Sean Spillane’s mainly country-oriented musical soundtrack is unlikely to appeal to everyone, but I found it rather fitting and enjoyable, and the quality of its reproduction is certainly not in question.


Making of The Woman is a slick and professional presentation which is richly rewarding for its 25 minute tenure. The piece is thoughtfully constructed, following a linear path of the film’s making. It features interviews with a variety of cast and crew, an insight into the gory special effects, a glimpse of the premiere, and is accompanied by a fitting musical backdrop.

A Deleted Scenes slot runs for approximately five minutes, and it’s a shame to report that there is no commentary to guide us through the decisions to reject the sequences. That said, whilst none of the deleted scenes are noticeably bad, they do come across as somewhat innocuous, which might explain why they became surplus to requirements.

Meet the Makers features four minutes of the director, producer, DP, editor, writer (Jack Ketchum), some of the cast, and the production designer discussing their ideas and motivations for the film

There’s a seven minute short animated film entitled Mi Burro, which is a Lucky McKee production, and it makes for truly bizarre viewing. There is also the opportunity to play Sean Spillane’s Distracted, which features in the film. The music is set to a rotating sequence of stills from the movie.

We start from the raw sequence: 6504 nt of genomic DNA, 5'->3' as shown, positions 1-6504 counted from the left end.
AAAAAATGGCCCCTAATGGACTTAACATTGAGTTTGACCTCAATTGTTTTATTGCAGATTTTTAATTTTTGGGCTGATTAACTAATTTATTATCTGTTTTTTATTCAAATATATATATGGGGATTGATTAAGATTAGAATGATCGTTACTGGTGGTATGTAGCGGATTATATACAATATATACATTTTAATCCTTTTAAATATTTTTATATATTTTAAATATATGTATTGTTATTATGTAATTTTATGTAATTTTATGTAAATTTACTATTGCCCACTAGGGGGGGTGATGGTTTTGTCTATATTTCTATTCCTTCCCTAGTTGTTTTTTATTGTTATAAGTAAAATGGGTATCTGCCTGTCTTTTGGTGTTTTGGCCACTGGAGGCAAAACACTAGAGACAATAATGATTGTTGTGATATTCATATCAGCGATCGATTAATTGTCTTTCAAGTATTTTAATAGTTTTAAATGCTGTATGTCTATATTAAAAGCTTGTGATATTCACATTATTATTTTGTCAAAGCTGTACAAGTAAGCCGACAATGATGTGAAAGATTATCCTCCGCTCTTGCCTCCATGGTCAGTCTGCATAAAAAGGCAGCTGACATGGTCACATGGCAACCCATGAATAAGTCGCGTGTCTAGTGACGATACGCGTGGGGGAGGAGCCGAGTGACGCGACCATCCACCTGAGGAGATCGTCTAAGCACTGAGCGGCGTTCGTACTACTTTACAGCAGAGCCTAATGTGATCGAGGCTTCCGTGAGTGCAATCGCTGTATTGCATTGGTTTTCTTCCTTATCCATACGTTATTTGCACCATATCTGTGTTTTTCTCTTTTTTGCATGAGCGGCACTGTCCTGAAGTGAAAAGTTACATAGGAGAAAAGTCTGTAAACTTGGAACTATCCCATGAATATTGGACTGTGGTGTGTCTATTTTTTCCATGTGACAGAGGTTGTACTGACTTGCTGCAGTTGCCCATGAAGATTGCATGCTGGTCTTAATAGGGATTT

The real treat here is the 42 minute slot, The Film4 FrightFest Total Film Panel, which features Total Film’s Jamie Graham interviewing a panel of American horror film directors (Larry Fessenden, Ti West, Adam Green, Joe Lynch, Lucky McKee himself, and Andrew van den Houten) in front of the FrightFest audience. The panel discuss the American horror scene today, the proliferation of remakes, and the difficulties of working with creativity and integrity in the face of film producer pressure. Lucky McKee brings some of the most valuable comments to the discussion, particularly regarding the depiction of horrific and violent material, and in what tone this should be represented. The discussion is inevitably charged with some substantial egos, and Adam Green in particular is typically verbose, but for horror fans this is a truly absorbing segment.

All extras benefit from the same high reproduction values as the main feature in terms of both visual and audio.


Whilst controversial and confrontational, McKee’s disturbing caricature of the brutality of inter-gender politics is for a large part an intelligent and thought-provoking picture. It’s disappointingly inevitable that the pressure-cooker tension explodes into a Grand Guignol climax of ridiculous proportions, although the difficulty for McKee in balancing the excessive visceral shocks with the carefully constructed dynamics that precede them is clear. That said, for those who can accept such polarisation within a single picture, this high quality release with its modest yet enjoyable extras will not disappoint.

Mark Lee

Updated: Oct 27, 2011